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Garciaparra introduces the carne part of the lineup

Times Staff Writer

Nomar Garciaparra has been paid more than $60 million to play baseball, yet he views himself as an L.A. everyman, a middle-class product of a large Latino family who made good by putting his sizable nose to the grindstone.

The image is fueled every time he walks to the plate with War’s “Low Rider” playing on the P.A. system. And it will get a boost June 10 when he is host of the first Carne Asada Sunday after a game at Dodger Stadium. He will hang out with fans, share soft tacos and listen to mariachi music.

“I’m no different than the people who come to Dodger games,” he said. “People relate to me, I think, because they recognize that. They see that I go to work, I have a routine, I get there, have some coffee, give it my all, go home to my family and do it again the next day.

“I want people to know that’s how I feel. I’m no better than anybody else.”

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The promotion will be held periodically throughout the season. It costs $50 to attend, and proceeds go to the Dodgers Dream Foundation. Giving back to the community is important to Garciaparra, whose “5 Fund” when he played for the Boston Red Sox from 1996 to 2004 was considered a model of ballplayer philanthropy. The fund started a literacy program, developed an inner-city playground and made significant improvements to several orphanages.

“It was a Johnny Appleseed attitude,” he said. “I wanted the people to see tangible accomplishments, and we made them happen. I’m still attached to Boston because of all the stuff we did.”

Last year, Garciaparra was reluctant to immerse himself in the L.A. community despite the fact that he grew up in Whittier. He had only a one-year contract and didn’t want to start programs he would have to abandon if he re-signed elsewhere.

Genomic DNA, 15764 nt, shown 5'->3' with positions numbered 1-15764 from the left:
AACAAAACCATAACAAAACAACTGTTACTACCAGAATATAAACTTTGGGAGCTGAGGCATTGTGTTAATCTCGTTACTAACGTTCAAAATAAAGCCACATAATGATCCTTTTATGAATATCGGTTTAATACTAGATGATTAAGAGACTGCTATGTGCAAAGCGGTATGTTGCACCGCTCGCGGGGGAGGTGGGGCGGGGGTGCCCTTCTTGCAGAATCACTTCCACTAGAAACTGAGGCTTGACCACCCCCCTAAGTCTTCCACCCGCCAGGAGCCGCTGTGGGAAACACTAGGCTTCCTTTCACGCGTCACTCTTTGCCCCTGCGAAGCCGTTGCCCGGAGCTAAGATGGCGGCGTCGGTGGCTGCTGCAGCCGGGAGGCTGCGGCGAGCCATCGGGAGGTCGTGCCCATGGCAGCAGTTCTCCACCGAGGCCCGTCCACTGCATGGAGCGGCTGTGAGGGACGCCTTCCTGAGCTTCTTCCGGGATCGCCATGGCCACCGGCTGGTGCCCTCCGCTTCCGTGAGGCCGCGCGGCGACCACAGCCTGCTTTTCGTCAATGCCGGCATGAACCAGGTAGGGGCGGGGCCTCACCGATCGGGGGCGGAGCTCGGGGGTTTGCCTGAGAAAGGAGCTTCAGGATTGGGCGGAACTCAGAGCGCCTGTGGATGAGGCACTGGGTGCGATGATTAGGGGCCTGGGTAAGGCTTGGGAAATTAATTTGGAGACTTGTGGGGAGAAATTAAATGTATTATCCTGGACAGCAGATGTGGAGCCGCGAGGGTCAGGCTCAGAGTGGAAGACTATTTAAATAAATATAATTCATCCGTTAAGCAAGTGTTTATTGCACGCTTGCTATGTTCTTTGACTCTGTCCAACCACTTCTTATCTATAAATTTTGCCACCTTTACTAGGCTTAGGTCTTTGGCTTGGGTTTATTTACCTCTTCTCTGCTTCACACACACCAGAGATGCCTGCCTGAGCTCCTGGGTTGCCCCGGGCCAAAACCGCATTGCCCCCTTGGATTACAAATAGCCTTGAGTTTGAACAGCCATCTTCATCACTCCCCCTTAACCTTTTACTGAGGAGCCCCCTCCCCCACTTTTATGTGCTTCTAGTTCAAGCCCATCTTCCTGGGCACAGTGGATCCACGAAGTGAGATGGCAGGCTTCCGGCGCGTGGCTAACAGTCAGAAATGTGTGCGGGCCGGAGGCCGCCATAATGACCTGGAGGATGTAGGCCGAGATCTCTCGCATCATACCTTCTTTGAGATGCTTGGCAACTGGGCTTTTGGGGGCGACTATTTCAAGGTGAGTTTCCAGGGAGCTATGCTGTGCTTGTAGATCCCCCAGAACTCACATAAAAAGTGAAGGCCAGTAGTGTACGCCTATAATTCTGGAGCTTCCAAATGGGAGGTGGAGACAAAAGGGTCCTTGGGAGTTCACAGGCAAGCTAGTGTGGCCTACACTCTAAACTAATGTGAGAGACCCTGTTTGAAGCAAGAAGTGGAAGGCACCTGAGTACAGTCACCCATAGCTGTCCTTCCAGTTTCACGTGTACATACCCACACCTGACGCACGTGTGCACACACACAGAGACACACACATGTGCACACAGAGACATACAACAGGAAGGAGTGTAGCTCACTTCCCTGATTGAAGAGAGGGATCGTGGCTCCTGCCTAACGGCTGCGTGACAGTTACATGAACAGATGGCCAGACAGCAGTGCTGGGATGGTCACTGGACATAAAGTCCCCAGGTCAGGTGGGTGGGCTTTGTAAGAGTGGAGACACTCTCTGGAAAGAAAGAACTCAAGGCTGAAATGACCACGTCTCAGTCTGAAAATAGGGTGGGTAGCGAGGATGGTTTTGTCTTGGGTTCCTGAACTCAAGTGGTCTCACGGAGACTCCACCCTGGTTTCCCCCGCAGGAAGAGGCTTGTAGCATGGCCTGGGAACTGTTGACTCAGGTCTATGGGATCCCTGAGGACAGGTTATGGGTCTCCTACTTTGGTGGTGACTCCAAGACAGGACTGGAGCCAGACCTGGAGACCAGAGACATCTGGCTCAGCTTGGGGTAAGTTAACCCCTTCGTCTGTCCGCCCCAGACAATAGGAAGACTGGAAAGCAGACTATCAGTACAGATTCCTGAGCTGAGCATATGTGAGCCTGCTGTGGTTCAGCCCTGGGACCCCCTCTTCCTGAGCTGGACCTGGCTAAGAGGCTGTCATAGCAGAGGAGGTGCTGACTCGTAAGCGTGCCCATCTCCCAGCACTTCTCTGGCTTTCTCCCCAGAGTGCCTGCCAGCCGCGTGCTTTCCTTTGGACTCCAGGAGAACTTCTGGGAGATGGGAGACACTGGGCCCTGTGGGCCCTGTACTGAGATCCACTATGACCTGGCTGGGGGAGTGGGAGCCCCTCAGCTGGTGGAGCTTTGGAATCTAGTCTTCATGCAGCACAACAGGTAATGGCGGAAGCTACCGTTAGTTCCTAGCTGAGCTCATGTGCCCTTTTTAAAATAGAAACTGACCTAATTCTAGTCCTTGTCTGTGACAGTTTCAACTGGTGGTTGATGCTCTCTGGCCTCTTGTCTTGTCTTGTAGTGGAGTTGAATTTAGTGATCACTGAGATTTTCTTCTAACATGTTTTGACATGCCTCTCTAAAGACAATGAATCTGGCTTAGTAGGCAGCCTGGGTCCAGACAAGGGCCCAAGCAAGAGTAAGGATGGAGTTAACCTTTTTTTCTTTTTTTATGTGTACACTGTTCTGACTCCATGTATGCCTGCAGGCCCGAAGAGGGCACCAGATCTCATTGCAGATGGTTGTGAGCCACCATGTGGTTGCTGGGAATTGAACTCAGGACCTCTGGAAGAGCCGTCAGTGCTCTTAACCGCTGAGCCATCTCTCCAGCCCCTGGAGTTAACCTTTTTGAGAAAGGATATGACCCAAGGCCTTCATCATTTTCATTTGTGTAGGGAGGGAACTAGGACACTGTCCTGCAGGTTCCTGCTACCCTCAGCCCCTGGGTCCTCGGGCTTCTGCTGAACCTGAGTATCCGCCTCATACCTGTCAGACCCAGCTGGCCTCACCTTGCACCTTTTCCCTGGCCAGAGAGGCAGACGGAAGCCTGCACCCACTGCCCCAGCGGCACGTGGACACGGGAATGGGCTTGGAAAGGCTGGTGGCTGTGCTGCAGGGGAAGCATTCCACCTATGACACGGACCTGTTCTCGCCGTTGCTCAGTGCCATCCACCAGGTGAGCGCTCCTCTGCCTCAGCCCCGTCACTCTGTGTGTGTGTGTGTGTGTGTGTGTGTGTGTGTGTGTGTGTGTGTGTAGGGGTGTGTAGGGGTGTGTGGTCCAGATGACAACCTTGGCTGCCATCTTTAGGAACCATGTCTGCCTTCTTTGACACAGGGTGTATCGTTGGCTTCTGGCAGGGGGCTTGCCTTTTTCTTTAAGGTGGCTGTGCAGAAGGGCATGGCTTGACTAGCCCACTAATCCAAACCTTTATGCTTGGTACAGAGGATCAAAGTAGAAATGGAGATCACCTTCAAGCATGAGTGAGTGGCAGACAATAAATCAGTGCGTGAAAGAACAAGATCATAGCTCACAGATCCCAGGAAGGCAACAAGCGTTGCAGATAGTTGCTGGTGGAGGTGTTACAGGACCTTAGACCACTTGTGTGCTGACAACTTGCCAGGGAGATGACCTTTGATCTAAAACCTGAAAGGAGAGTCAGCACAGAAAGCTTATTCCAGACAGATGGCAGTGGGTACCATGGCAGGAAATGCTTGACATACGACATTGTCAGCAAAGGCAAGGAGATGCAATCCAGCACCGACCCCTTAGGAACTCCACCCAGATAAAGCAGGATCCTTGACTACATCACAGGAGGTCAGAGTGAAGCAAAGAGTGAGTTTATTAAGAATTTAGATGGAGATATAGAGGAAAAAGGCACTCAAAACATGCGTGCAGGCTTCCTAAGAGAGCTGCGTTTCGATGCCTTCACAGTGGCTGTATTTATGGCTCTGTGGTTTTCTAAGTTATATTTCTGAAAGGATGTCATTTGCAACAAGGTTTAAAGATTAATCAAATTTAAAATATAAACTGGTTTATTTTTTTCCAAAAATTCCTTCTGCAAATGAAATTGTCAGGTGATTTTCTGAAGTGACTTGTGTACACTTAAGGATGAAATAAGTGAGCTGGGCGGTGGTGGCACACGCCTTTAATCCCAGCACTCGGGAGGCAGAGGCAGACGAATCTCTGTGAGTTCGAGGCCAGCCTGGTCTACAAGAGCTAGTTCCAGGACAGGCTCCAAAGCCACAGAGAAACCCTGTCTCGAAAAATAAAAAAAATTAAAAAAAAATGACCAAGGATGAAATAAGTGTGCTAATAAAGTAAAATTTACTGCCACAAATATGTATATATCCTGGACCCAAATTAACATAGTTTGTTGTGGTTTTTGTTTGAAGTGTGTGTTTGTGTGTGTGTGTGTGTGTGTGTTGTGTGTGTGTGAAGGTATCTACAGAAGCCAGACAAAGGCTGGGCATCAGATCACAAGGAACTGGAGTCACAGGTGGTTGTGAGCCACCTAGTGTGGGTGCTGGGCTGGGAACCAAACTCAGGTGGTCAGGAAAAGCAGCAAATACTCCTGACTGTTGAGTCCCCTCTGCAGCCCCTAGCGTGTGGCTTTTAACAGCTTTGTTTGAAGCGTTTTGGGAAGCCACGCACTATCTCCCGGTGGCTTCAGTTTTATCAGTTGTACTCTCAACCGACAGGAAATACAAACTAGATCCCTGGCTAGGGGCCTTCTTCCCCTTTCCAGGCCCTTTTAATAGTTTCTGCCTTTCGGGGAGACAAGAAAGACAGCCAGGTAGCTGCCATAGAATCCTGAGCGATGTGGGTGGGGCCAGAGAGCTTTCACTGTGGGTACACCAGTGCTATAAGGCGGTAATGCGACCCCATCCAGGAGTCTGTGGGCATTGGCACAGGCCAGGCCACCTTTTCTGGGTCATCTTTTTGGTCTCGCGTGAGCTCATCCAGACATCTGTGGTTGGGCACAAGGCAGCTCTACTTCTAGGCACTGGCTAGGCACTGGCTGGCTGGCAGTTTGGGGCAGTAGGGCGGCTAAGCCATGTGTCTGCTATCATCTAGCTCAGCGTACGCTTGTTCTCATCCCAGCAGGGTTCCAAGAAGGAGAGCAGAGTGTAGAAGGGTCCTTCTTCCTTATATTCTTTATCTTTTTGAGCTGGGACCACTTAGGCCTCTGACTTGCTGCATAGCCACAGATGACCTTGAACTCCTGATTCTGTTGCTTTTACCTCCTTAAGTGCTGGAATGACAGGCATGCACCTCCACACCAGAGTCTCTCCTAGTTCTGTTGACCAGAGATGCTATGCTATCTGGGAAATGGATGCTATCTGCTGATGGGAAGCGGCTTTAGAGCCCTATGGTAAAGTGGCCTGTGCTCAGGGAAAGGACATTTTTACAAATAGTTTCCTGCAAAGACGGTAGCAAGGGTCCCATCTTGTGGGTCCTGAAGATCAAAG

The Dodgers gave him a two-year deal, and he began thinking of ways to give back.

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“In Boston we refurbished junior high school libraries, made them into little Fenway Parks where kids wanted to come and read,” he said. “I want to do something along those lines here.”

He has grander visions as well. Garciaparra’s wife, former soccer star Mia Hamm, launched a foundation that raises money for bone marrow transplant patients. Hamm’s brother, Garrett, died 10 years ago from complications related to aplastic anemia.

The foundation holds all-star exhibition soccer matches and golf tournaments, and marrow donors met their recipients for the first time during a halftime ceremony at one of the soccer games.

“I was so lucky not to have to get passionate about a cause because I had a tragedy associated with it,” Garciaparra said. “I want to make a lasting impact. For me, I just appreciate that sense of being home.

“The people in L.A. feel like family. They’ve embraced me and I don’t take it for granted. It’s about doing good things. It’s not easy given the time demands of this game. But it’s important.”

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Shortstop Rafael Furcal’s batting average has risen from .218 to .306 during his 11-game hitting streak. He has 24 hits in his last 44 at-bats. ... Russell Martin’s 32 runs batted in are second among major league catchers to Cleveland’s Victor Martinez, who has 35. Martin is on pace for 110 RBIs, which would be the most by a Dodgers catcher since Mike Piazza had 124 in 1997. ... With 24 consecutive saves, Takashi Saito has the third-longest active streak behind Atlanta’s Mike Gonzalez and the New York Mets’ Billy Wagner, who have 29 in a row. ... Brad Penny and Randy Wolf are two of nine pitchers tied for second in the National League with six victories. Atlanta’s John Smoltz has seven. ... The Dodgers are 9-4 in one-run games and 22-0 when they lead after seven innings.

steve.henson@latimes.com

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